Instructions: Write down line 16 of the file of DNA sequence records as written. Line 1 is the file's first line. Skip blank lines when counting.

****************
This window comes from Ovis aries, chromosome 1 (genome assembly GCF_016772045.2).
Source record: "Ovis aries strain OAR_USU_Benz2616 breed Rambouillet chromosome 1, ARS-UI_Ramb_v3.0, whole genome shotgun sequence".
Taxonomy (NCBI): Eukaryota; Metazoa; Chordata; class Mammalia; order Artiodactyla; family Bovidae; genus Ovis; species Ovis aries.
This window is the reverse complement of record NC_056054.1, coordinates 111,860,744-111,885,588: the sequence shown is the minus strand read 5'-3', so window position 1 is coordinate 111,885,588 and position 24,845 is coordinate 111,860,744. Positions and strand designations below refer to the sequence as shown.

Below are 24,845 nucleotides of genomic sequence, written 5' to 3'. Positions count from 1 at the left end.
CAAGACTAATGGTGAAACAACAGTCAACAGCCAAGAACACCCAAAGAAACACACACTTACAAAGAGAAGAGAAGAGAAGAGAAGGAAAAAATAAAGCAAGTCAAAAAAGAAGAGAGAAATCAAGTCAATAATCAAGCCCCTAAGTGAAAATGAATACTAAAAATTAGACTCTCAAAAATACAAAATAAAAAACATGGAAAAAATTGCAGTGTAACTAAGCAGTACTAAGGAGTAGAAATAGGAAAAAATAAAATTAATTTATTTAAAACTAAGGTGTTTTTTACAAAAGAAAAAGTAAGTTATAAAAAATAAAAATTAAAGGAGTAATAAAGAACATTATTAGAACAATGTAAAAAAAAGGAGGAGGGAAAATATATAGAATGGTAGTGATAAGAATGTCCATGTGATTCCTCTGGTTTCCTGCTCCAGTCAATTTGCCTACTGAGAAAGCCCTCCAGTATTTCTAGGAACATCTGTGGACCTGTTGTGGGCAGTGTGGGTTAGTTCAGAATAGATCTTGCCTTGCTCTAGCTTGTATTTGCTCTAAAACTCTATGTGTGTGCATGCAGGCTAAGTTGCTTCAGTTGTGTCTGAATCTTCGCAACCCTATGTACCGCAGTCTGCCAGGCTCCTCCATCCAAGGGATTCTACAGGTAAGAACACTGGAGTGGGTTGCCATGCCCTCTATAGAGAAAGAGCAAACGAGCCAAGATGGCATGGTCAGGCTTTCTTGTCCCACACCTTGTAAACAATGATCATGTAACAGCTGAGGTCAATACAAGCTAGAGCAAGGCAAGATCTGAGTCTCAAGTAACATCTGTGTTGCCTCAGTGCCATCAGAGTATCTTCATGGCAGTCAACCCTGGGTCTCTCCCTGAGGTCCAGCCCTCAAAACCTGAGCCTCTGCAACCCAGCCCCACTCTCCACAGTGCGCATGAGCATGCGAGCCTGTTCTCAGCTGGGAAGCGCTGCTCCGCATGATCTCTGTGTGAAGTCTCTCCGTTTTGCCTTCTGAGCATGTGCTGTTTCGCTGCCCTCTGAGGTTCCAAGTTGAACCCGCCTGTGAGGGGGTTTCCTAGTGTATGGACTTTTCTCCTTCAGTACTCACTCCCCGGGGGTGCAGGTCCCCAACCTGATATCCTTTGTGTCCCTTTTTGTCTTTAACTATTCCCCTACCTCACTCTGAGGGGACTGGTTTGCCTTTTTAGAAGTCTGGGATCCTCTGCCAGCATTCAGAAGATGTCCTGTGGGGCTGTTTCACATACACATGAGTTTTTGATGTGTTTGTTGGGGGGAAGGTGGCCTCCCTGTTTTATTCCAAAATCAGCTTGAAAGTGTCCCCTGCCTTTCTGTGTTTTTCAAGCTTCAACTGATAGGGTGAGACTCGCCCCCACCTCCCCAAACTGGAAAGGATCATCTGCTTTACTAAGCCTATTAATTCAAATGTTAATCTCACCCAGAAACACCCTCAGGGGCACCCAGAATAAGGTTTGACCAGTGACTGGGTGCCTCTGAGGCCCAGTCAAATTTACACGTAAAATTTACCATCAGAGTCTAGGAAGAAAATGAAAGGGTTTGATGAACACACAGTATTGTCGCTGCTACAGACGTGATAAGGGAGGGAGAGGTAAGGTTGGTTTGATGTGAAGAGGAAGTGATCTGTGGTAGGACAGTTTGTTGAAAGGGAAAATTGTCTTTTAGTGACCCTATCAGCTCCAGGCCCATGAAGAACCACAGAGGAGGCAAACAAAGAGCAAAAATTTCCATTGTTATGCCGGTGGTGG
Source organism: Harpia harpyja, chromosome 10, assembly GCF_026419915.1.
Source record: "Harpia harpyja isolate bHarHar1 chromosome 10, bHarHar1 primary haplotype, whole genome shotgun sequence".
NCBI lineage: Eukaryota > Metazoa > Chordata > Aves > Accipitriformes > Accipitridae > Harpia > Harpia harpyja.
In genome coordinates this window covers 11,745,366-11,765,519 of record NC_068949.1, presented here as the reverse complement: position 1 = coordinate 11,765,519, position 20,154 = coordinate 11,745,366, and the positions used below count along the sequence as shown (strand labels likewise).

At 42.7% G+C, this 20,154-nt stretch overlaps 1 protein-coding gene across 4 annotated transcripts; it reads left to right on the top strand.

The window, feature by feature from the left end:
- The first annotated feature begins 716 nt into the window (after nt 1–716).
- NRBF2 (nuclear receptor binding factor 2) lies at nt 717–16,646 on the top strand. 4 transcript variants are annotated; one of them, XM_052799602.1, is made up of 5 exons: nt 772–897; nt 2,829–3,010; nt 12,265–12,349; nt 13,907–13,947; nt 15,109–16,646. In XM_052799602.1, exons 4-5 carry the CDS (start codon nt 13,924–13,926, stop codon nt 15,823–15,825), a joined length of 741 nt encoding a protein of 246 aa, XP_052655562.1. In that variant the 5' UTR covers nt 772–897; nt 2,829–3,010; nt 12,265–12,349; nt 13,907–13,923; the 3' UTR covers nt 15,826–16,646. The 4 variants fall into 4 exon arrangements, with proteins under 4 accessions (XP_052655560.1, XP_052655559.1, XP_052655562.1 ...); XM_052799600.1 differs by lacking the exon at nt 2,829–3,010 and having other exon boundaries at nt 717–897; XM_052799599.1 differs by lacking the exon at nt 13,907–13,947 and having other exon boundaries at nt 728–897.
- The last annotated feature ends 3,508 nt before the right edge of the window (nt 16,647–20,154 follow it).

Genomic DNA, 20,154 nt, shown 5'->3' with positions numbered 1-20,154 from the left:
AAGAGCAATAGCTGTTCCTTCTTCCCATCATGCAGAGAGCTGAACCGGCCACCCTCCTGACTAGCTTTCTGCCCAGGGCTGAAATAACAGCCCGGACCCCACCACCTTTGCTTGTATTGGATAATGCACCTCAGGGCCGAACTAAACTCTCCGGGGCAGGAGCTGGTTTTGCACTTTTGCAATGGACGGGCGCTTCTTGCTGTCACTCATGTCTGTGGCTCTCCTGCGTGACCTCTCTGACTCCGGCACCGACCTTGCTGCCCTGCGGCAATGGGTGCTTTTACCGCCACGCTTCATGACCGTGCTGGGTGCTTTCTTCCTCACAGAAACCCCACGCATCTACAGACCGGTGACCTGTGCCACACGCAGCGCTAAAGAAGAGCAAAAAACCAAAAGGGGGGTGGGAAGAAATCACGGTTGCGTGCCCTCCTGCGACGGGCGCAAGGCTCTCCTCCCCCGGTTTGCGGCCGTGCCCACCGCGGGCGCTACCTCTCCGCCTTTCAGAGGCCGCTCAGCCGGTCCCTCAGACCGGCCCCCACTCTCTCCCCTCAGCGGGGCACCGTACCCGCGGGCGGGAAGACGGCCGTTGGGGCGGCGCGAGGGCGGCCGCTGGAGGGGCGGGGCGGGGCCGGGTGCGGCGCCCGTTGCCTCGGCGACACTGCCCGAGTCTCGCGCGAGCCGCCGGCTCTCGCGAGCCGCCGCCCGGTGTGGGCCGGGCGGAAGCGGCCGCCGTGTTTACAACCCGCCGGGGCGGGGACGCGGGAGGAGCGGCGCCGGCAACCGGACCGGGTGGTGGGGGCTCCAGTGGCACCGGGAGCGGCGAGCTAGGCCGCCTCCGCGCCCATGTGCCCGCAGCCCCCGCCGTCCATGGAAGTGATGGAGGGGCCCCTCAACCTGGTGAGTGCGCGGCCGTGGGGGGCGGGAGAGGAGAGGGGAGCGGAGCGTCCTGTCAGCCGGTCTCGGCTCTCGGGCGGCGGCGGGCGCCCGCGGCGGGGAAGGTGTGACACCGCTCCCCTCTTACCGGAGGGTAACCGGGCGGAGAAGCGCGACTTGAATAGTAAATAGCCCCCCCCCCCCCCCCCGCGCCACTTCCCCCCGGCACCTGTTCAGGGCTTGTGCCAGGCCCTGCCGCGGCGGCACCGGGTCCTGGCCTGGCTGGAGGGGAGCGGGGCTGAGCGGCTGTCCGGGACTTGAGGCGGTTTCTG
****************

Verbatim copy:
Genomic DNA, 20,154 nt, shown 5'->3' with positions numbered 1-20,154 from the left: